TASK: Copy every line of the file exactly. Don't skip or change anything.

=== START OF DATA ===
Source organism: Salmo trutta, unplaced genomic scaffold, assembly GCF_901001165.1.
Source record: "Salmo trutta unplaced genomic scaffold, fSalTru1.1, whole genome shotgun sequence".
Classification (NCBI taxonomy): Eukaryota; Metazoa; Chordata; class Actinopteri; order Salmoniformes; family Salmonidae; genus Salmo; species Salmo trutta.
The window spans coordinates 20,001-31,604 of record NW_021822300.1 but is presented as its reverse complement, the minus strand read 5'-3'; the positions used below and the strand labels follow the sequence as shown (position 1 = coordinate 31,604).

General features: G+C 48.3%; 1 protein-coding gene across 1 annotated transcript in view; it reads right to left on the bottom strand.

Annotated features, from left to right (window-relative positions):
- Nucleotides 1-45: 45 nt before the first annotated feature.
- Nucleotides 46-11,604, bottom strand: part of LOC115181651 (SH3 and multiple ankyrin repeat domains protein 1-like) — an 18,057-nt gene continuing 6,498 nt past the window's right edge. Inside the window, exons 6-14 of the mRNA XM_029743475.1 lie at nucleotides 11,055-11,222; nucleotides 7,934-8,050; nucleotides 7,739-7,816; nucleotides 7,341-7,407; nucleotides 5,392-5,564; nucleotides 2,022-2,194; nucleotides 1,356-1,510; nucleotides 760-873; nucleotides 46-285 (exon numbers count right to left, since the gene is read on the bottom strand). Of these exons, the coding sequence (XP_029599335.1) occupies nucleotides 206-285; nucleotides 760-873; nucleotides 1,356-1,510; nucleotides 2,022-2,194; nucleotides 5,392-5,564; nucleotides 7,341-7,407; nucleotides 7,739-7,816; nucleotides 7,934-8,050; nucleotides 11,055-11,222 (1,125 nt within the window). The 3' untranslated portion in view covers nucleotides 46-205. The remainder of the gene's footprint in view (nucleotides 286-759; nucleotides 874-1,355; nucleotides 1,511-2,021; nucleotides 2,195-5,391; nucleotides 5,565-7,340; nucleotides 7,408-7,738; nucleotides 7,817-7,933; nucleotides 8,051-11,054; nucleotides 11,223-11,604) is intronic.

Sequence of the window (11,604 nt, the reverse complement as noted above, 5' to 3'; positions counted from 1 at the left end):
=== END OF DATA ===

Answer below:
Source organism: Salmo trutta, unplaced genomic scaffold, assembly GCF_901001165.1.
Source record: "Salmo trutta unplaced genomic scaffold, fSalTru1.1, whole genome shotgun sequence".
Classification (NCBI taxonomy): Eukaryota; Metazoa; Chordata; class Actinopteri; order Salmoniformes; family Salmonidae; genus Salmo; species Salmo trutta.
The window spans coordinates 20,001-31,604 of record NW_021822300.1 but is presented as its reverse complement, the minus strand read 5'-3'; the positions used below and the strand labels follow the sequence as shown (position 1 = coordinate 31,604).

General features: G+C 48.3%; 1 protein-coding gene across 1 annotated transcript in view; it reads right to left on the bottom strand.

Annotated features, from left to right (window-relative positions):
- Nucleotides 1-45: 45 nt before the first annotated feature.
- Nucleotides 46-11,604, bottom strand: part of LOC115181651 (SH3 and multiple ankyrin repeat domains protein 1-like) — an 18,057-nt gene continuing 6,498 nt past the window's right edge. Inside the window, exons 6-14 of the mRNA XM_029743475.1 lie at nucleotides 11,055-11,222; nucleotides 7,934-8,050; nucleotides 7,739-7,816; nucleotides 7,341-7,407; nucleotides 5,392-5,564; nucleotides 2,022-2,194; nucleotides 1,356-1,510; nucleotides 760-873; nucleotides 46-285 (exon numbers count right to left, since the gene is read on the bottom strand). Of these exons, the coding sequence (XP_029599335.1) occupies nucleotides 206-285; nucleotides 760-873; nucleotides 1,356-1,510; nucleotides 2,022-2,194; nucleotides 5,392-5,564; nucleotides 7,341-7,407; nucleotides 7,739-7,816; nucleotides 7,934-8,050; nucleotides 11,055-11,222 (1,125 nt within the window). The 3' untranslated portion in view covers nucleotides 46-205. The remainder of the gene's footprint in view (nucleotides 286-759; nucleotides 874-1,355; nucleotides 1,511-2,021; nucleotides 2,195-5,391; nucleotides 5,565-7,340; nucleotides 7,408-7,738; nucleotides 7,817-7,933; nucleotides 8,051-11,054; nucleotides 11,223-11,604) is intronic.

Sequence of the window (11,604 nt, the reverse complement as noted above, 5' to 3'; positions counted from 1 at the left end):